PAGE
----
Malaria

Updated content in: 17/12/2023

Reaching the zero malaria target

Although malaria is both preventable and treatable, it continues to have devastating health effects around the world. In its sixteenth year of commemoration, the Malaria Day in the Americas 2022 provides an opportunity for countries in the Americas to encourage the participation of all actors and stakeholders with the theme "Reaching Zero Malaria" in the fight against the disease. Urgent and concentrated actions must be taken to ensure the adoption of measures that allow investments and innovations in new approaches to control, diagnosis, drug treatments and other tools and instruments that resolve and dynamize the commitment to the fight against malaria. (PAHO/WHO)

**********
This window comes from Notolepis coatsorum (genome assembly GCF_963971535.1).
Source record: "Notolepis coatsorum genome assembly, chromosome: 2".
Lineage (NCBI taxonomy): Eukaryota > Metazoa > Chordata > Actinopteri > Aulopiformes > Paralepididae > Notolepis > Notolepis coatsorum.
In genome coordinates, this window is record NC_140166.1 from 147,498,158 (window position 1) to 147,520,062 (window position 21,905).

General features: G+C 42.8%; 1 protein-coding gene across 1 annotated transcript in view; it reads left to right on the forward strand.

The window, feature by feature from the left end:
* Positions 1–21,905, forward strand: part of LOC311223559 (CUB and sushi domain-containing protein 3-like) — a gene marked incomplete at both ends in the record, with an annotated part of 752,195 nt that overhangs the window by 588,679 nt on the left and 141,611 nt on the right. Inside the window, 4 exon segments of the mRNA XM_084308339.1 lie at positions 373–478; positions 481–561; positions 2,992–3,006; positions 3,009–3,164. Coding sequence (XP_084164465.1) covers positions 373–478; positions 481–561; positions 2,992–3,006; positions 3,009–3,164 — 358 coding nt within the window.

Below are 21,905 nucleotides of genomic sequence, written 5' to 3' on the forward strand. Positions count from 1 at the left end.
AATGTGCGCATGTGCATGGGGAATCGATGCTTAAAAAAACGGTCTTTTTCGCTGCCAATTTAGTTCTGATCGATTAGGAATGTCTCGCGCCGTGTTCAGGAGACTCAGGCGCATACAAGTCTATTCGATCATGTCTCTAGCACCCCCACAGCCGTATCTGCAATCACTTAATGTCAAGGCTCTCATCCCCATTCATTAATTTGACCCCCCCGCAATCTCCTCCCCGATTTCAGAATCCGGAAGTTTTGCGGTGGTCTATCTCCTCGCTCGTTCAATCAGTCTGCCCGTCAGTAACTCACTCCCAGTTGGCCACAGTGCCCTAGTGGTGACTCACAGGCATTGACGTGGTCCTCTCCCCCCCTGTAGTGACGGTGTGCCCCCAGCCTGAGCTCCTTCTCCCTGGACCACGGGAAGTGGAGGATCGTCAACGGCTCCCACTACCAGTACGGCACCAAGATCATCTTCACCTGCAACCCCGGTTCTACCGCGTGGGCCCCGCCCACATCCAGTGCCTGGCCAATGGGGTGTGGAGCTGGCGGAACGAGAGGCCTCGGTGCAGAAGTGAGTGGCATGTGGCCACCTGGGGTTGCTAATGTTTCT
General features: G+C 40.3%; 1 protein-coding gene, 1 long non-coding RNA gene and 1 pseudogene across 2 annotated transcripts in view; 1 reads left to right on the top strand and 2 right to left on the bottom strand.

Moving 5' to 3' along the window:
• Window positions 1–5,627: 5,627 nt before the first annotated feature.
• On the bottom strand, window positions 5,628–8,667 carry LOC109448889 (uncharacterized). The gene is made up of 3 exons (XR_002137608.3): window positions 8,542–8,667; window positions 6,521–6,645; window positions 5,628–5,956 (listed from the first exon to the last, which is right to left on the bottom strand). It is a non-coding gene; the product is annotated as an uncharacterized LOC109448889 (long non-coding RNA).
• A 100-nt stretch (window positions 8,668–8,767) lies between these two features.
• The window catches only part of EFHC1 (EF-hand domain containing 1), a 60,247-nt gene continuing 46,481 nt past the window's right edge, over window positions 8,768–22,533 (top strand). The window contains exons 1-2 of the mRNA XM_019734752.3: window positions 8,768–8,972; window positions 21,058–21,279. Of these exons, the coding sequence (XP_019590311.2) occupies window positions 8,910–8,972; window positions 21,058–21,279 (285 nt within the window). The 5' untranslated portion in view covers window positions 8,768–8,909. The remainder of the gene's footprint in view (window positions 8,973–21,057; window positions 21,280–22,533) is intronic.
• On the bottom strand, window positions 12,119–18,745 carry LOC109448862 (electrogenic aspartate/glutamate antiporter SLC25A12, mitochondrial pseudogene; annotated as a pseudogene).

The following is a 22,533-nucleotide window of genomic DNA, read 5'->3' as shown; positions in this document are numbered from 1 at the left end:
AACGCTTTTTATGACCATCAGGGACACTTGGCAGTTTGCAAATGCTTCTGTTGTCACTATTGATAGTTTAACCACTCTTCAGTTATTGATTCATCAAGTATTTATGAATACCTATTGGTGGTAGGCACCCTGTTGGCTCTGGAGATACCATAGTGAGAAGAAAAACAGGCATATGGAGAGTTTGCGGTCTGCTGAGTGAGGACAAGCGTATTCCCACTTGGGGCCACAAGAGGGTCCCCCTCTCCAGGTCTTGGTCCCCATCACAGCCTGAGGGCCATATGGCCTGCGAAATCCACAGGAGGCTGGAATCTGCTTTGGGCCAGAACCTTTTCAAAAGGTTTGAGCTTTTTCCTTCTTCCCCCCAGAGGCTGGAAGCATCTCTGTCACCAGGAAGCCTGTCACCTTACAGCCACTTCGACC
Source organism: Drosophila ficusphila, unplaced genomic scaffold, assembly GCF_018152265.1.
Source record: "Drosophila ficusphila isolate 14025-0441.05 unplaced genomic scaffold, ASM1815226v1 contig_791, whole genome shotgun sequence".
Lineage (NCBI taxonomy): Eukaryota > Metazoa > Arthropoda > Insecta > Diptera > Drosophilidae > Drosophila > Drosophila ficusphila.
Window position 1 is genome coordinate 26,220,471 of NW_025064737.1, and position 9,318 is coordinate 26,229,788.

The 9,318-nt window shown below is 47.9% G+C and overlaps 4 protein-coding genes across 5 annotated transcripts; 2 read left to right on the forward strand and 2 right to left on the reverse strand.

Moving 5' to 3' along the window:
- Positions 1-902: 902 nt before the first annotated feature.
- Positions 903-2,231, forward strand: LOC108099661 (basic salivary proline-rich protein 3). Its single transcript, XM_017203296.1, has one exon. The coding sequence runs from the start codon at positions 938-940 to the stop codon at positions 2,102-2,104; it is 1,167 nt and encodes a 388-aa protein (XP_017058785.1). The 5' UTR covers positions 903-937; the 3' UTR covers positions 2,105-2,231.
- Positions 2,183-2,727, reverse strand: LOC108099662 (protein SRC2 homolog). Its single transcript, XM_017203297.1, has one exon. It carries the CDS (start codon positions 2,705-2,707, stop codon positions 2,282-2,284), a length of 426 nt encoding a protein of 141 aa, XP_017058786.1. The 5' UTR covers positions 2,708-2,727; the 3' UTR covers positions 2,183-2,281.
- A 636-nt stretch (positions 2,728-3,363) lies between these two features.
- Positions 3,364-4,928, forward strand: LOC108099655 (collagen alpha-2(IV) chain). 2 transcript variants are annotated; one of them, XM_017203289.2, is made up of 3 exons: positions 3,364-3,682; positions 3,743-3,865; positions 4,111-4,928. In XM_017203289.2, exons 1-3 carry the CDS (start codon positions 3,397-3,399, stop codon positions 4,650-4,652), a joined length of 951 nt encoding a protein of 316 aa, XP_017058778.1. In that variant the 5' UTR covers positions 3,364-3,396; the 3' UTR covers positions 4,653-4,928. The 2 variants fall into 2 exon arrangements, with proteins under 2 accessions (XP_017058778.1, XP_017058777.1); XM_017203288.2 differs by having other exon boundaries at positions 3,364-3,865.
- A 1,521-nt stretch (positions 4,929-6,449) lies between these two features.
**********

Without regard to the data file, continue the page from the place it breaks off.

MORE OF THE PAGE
Vaccines against malaria

RTS,S/AS01 (RTS,S) is the first and, to date, the only vaccine to show that it can significantly reduce malaria, and life-threatening severe malaria, in young African children. It acts against P. falciparum, the most deadly malaria parasite globally and the most prevalent in Africa. Among children who received 4 doses in large-scale clinical trials, the vaccine prevented approximately 4 in 10 cases of malaria over a 4-year period. (PAHO/WHO)

 

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Malaria and Covid-19

In the face of a dual threat of antimalarial drug resistance and COVID-19, countries of the Greater Mekong subregion have also made major strides towards their shared goal of elimination by 2030. In the 6 countries of the subregion, the reported number of malaria cases fell by 97% between 2000 and 2020. Malaria deaths were reduced by more than 99% in the same period of time. (PAHO/WHO)

 

Documents on VHL

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